View of Glenn Ligon, Debris Field/Notes for a Poem on the Third World/Soleil Nègre, Galerie Chantal Crousel, Paris, 2018. Courtesy of the artist and Galerie Chantal Crousel, Paris. Photo: Florian Kleinefenn.
Debris Field/Notes for a Poem on the Third World/Soleil Nègre
September 8–October 4, 2018
Galerie Chantal Crousel
10 rue Charlot
Hours: Tuesday–Saturday 11am–7pm
T +33 1 42 77 38 87
For his first solo exhibition at Galerie Chantal Crousel, Glenn Ligon presents a new series of large and small silkscreen and ink marker paintings, based on abstracted letter forms; two figurative neon installations inspired by an uncompleted project of Pier Paolo Pasolini; ten oil stick and coal dust paintings on paper quoting a Gertrude Stein text.
Since the 1990s, Glenn Ligon has been exploring American history, literature and society by turning focusing on words, their meaning and illegibility. Relying on various literary sources such as texts by James Baldwin, Gertrude Stein, Walt Whitman or Jean Genet to name only a few, his approach gives palpable density and weight to the word.
With this new body of work presented in Paris, Ligon takes text to an even more abstract level. Whilst the quotation taken from Gertrude Stein’s Three Lives is covered by coal dust in the Soleil Nègre paintings, hence becoming hardly legible, language is decomposed in the “Debris Fields” silkscreens into abstracted letter forms, and the universally symbolic image of the hand replaces the text in a neon installation.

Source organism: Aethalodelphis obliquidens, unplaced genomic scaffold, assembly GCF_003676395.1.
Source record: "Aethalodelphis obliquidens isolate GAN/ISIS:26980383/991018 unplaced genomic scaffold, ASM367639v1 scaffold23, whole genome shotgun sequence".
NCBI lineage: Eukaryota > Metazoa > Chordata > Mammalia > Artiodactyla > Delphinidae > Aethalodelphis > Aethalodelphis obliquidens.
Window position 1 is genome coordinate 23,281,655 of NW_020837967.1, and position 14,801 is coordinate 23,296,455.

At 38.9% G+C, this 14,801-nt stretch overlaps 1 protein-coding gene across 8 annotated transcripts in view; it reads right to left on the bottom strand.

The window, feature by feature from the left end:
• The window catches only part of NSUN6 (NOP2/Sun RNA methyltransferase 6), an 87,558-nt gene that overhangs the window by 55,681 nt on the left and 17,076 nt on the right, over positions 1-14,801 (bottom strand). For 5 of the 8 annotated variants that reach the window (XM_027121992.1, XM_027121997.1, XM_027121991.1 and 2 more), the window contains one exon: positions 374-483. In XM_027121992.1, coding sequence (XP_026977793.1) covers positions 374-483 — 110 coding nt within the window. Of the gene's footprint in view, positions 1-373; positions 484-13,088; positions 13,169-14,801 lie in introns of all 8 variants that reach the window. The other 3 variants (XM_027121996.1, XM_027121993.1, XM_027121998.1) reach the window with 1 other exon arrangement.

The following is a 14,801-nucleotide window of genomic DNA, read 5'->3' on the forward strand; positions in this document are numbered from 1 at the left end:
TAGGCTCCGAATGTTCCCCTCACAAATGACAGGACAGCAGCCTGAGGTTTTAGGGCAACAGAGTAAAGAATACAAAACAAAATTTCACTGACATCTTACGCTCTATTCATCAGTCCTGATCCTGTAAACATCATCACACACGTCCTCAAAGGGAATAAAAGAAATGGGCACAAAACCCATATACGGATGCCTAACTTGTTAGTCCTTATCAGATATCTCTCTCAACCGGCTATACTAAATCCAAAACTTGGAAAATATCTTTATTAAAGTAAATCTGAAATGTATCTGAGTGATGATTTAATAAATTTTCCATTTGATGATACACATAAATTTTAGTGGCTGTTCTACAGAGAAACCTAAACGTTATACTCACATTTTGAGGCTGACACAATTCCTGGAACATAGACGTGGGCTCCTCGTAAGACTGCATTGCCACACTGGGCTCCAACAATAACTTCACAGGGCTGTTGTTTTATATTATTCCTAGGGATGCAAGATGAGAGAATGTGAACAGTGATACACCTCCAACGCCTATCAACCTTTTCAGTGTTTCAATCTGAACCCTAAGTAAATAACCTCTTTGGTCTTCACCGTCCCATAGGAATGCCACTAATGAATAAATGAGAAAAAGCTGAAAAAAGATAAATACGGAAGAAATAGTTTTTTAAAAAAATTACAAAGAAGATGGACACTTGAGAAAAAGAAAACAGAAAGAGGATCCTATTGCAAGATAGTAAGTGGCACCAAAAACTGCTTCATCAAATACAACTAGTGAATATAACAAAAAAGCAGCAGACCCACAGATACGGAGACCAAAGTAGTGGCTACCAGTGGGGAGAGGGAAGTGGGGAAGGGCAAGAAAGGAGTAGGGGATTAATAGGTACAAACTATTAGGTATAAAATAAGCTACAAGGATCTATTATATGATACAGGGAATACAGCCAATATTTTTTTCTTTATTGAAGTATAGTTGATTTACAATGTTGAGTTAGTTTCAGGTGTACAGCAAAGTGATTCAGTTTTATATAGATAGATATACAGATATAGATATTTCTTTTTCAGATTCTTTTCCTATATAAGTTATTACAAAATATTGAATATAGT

Glenn Ligon (b. 1960) lives and works in New York.
His work has been shown in numerous institutions including the Whitney Museum of American Art in New York, Camden Arts Centre in London, the Power Plant in Toronto, the Walker Art Center in Minneapolis, the Studio Museum Harlem, New York, the Institute of Contemporary Art in Philadelphia, and Kunstverein Munich. He has also participated in major group exhibitions such as the Berlin Biennale (2014), Istanbul Biennial (2011), documenta XI (2002), Gwangju Biennale (2000), the Venice Biennale (1997 and 2015) and the Whitney Biennial (1991 and 1993).
A catalogue will accompany the exhibition, with an essay by Sara Nadal, professor, writer, curator, and poems by Gregg Bordowitz, artist, writer and scholar. It will be published in October 2018.